junk. Standard & Poor’s downgraded our foreign debt to junk (that’s about
10% of our borrowing) leaving our local debt a notch above junk. Technically we
needed two junk ratings to be considered junk as a country; and then Fitch
downgraded both local and foreign debt, so junk status is official.
the country in a very tough space with new government debt going to cost more
and a weaker rand threatening inflation. This, coupled with a GDP that is
likely to decrease, and potentially higher interest rates, means it’s going to
get very ugly for the economy.
banks were also downgraded as they cannot hold a higher rating than their
sovereign and as I write on 7 April the Fini15 Index is off some 10% since
former finance minister Pravin Gordhan was recalled from London on 27 March.
pain for the economy will only start in 2018. We’ll certainly see more tax
increases next year as the cost of new debt increases and government revenue
continues to be under pressure.
I have been positioned for this since December 2015 when then finance minister
Nhlanhla Nene was fired, and I wrote about exiting banks (except Capitec*,
which I reduced but continue to hold), being very careful of local stocks
closely related to the state of the economy, and focusing on offshore earnings
and very solid local earnings.
The next few
years are important. Following the downgrade to junk, we can expect the economy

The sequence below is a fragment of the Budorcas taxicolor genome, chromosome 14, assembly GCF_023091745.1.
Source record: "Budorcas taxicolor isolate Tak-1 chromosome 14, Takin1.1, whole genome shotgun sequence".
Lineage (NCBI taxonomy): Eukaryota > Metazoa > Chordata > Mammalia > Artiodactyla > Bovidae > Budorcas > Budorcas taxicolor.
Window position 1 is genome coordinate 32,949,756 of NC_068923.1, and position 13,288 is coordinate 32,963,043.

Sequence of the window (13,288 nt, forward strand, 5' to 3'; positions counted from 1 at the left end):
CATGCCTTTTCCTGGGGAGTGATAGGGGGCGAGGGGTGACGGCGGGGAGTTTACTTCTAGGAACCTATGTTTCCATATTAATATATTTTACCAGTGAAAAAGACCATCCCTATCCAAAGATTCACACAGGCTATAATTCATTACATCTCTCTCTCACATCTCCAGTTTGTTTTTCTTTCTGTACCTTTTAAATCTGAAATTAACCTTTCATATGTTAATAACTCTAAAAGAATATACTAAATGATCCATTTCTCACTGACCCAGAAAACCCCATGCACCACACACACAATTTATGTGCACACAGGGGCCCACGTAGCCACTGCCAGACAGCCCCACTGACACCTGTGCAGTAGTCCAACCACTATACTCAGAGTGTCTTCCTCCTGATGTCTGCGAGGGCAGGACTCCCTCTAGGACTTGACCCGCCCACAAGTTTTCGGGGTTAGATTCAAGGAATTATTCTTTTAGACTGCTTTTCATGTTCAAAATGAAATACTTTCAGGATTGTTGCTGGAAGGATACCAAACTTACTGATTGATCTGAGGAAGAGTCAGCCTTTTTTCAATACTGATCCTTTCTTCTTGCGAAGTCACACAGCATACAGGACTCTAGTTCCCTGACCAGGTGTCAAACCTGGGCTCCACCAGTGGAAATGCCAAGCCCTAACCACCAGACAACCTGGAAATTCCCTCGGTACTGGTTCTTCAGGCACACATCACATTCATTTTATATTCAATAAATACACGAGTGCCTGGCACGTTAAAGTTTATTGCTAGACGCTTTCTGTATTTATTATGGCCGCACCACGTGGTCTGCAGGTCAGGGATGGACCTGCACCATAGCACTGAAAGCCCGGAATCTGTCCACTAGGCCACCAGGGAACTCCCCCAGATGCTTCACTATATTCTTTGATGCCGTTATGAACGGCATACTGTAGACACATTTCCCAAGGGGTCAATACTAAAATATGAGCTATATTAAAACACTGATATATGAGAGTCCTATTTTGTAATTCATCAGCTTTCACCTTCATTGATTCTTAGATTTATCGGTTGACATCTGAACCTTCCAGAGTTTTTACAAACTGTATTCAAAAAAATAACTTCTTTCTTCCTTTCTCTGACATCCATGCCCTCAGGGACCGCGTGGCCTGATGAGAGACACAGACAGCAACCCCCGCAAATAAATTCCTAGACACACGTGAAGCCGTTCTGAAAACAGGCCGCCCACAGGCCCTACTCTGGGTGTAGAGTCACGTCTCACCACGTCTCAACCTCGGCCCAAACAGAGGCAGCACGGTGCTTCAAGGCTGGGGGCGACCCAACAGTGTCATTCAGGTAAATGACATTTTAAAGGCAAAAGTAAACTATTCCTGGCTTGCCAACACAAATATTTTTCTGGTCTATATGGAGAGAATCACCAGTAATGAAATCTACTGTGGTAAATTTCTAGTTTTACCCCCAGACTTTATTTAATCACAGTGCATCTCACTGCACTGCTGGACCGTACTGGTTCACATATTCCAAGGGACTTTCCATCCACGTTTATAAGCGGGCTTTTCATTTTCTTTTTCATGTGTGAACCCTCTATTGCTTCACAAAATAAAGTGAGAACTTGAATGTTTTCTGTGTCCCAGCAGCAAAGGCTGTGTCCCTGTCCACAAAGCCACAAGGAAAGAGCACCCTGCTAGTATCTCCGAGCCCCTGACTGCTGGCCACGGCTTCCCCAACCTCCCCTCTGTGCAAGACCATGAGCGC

to take at least seven years to get back to investment grade.
side is the stock market and the Top40 is about 3% higher since the Gordhan
recall, largely on the back of the rand hedge stocks moving higher. Back in
November I wrote how the Brazilian stock market rallied after its downgrade to
junk. That trend has continued with the Brazilian index, the IBOV, just off the
all-time highs from 2008. That country has even seen its currency strengthen
during that period, all while its economy has been struggling in a recession.
follow Brazil with a move higher after the dust has settled? I have no idea,
but for now my strategy is to be cautious. Our Treasury has seemingly been
captured and our state-owned enterprises (SOEs) are a mess, but my prediction
is that after the ANC elective conference in December, President Jacob Zuma
will be much weaker and will likely be recalled (or resign) in early 2018. Then
we can start rebuilding our SOEs and the economy. This is a slow process, but
one we went through before, after the apartheid state was overthrown. The
economy is nowhere near as bad as it was back in 1994.
I have been
buying some Tongaat* in the mid-R120s to below R120, otherwise I am adopting a
wait-and-see approach. If our market does start to rally higher, we’ll have
lots of time to enter positions, we don’t need to take on the risk just yet.
If you have
any debt, pay it off as rising rates will hurt. If you’re considering buying a
house or a car, downscale your plans and go for a cheaper option to reduce future debt. We need to
protect our personal balance sheets and debt will add risk, especially if
interest rates start moving higher.
important point is that this is not the end of the world. We’ve been junk
before, as have many other countries, and we’ll survive, but this is going to
be a long and painful journey.
*The writer owns shares in Capitec and
Tongaat Hulett. This
article originally appeared in the 20 April edition of finweek. Buy and download the